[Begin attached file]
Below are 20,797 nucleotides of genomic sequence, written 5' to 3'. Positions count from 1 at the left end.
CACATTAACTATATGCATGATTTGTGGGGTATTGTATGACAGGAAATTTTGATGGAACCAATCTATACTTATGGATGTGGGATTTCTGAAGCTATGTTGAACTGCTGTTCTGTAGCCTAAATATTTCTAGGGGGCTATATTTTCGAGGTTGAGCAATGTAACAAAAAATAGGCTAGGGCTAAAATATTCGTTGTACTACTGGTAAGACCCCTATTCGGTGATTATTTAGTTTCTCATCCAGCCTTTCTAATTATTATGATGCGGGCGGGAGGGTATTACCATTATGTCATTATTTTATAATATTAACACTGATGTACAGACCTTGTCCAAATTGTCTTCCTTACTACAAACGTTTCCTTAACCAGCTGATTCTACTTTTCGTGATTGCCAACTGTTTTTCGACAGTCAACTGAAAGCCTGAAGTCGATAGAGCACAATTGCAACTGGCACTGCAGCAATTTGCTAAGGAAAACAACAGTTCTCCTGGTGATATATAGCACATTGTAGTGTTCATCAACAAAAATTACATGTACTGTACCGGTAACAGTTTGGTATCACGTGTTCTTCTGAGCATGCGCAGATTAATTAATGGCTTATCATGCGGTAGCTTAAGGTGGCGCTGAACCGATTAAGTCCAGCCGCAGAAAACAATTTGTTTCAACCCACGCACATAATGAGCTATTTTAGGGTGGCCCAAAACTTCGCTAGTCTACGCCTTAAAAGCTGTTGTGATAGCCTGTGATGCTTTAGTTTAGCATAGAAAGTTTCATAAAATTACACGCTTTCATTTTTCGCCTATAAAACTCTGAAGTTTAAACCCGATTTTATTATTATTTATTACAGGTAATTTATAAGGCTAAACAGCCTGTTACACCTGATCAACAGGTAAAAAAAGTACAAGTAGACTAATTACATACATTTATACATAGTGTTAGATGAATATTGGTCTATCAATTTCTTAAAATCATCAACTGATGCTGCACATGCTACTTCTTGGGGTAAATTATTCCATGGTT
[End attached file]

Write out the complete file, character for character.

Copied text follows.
Below are 20,797 nucleotides of genomic sequence, written 5' to 3'. Positions count from 1 at the left end.
CACATTAACTATATGCATGATTTGTGGGGTATTGTATGACAGGAAATTTTGATGGAACCAATCTATACTTATGGATGTGGGATTTCTGAAGCTATGTTGAACTGCTGTTCTGTAGCCTAAATATTTCTAGGGGGCTATATTTTCGAGGTTGAGCAATGTAACAAAAAATAGGCTAGGGCTAAAATATTCGTTGTACTACTGGTAAGACCCCTATTCGGTGATTATTTAGTTTCTCATCCAGCCTTTCTAATTATTATGATGCGGGCGGGAGGGTATTACCATTATGTCATTATTTTATAATATTAACACTGATGTACAGACCTTGTCCAAATTGTCTTCCTTACTACAAACGTTTCCTTAACCAGCTGATTCTACTTTTCGTGATTGCCAACTGTTTTTCGACAGTCAACTGAAAGCCTGAAGTCGATAGAGCACAATTGCAACTGGCACTGCAGCAATTTGCTAAGGAAAACAACAGTTCTCCTGGTGATATATAGCACATTGTAGTGTTCATCAACAAAAATTACATGTACTGTACCGGTAACAGTTTGGTATCACGTGTTCTTCTGAGCATGCGCAGATTAATTAATGGCTTATCATGCGGTAGCTTAAGGTGGCGCTGAACCGATTAAGTCCAGCCGCAGAAAACAATTTGTTTCAACCCACGCACATAATGAGCTATTTTAGGGTGGCCCAAAACTTCGCTAGTCTACGCCTTAAAAGCTGTTGTGATAGCCTGTGATGCTTTAGTTTAGCATAGAAAGTTTCATAAAATTACACGCTTTCATTTTTCGCCTATAAAACTCTGAAGTTTAAACCCGATTTTATTATTATTTATTACAGGTAATTTATAAGGCTAAACAGCCTGTTACACCTGATCAACAGGTAAAAAAAGTACAAGTAGACTAATTACATACATTTATACATAGTGTTAGATGAATATTGGTCTATCAATTTCTTAAAATCATCAACTGATGCTGCACATGCTACTTCTTGGGGTAAATTATTCCATGGTT